Dan Kogan is a veteran IT developer who built some matching systems now prevalent in financial institutions. He’s now turned his attention to healthcare and has started Health World Web. I (Matthew that is) have been advising him as he gets going, and have therefore (as I allways want good material) bullied him into writing about his view of why health care is ripe for this technology and a little about what his company plans to do. (Don’t forget that the same offer is open to anyone who wants to write on the Health 2.0 Blog)
When exactly did the power of healthcare move out of the hands of the people and into the hands of the doctors? Historically, patients do not take the upper hand when it comes to choosing the proper healthcare. Choosing the right doctor becomes a nerve wrecking game of cross referencing the insurance listings with yellow pages, the general listings of a Google search inquiry with proprietary knowledge or word of mouth. Finding a good doctor often reminds a patient of a game of dice. The chances of rolling two 6’s are equal to 1/36 or about 3%. What comes into the equation is the patient’s insurance, the insurance a doctor will accept, the potential path to the specialist through the gatekeeper (if one is required), locale and then, just pure randomness in getting to one of the more than 700K licensed MDs.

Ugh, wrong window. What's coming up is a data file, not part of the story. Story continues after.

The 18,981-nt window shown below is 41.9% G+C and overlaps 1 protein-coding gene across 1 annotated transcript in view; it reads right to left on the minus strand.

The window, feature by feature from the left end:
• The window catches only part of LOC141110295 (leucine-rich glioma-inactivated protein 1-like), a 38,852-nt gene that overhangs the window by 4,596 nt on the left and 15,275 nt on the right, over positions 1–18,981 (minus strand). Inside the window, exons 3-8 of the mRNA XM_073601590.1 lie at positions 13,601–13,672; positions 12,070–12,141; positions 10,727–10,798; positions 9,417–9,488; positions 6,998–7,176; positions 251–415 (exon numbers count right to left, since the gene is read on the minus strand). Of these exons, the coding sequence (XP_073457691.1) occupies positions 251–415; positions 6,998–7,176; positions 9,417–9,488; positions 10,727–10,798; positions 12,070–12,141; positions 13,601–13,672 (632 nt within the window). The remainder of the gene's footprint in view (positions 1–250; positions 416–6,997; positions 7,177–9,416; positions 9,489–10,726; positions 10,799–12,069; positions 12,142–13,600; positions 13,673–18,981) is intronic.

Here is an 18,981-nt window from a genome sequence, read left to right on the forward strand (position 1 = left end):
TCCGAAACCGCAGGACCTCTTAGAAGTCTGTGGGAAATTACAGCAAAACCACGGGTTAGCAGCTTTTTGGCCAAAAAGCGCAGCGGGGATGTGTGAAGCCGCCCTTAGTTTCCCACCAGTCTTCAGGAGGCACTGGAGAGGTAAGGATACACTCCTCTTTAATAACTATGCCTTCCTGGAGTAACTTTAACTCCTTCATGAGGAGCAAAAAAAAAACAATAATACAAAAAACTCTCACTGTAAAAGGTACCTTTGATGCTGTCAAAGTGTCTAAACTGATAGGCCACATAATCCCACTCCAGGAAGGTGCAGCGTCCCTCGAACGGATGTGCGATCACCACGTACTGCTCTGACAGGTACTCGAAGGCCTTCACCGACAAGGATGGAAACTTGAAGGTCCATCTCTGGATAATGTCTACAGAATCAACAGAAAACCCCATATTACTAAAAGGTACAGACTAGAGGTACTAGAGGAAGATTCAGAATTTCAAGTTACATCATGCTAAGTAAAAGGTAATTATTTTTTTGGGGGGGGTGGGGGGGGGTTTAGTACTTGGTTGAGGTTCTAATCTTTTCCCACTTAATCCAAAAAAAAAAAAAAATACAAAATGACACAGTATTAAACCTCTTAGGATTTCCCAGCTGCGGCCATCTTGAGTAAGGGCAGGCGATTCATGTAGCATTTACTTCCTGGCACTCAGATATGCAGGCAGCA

With the rise of the Internet, at least the last part can be solved,
or helped by the army of newly created sites whose only purpose and
claim to fame is to put patients’ minds at ease, help them make the
right choice, and have at least the minimum of assurance when it comes
to the choice of a doctor, treatment or medical advice.
A very powerful “human” engine that is making waves at the beginning
of the 21st century is called the Social Network. It has started with
the arrival of LinkedIn, MySpace, Friendster and Facebook. Simple
social communication made a leap into the multiple vertical domains of
human knowledge. The trend of health related vertical social networks
picked up over the last year.
The premise behind this so called Health 2.0 movement is simple.
Patients are merely tired of not knowing the whos, whys, hows and what
fors associated with the care they are receiving from their doctors.
Patients have accepted diagnosis and treatment at face value for too
long. The office process for healthcare has remained the same since the
inception of organized healthcare. But what exactly does Health 2.0
offer to a patient? And what part do doctors play in this movement?
Read the rest on the Health 2.0 Blog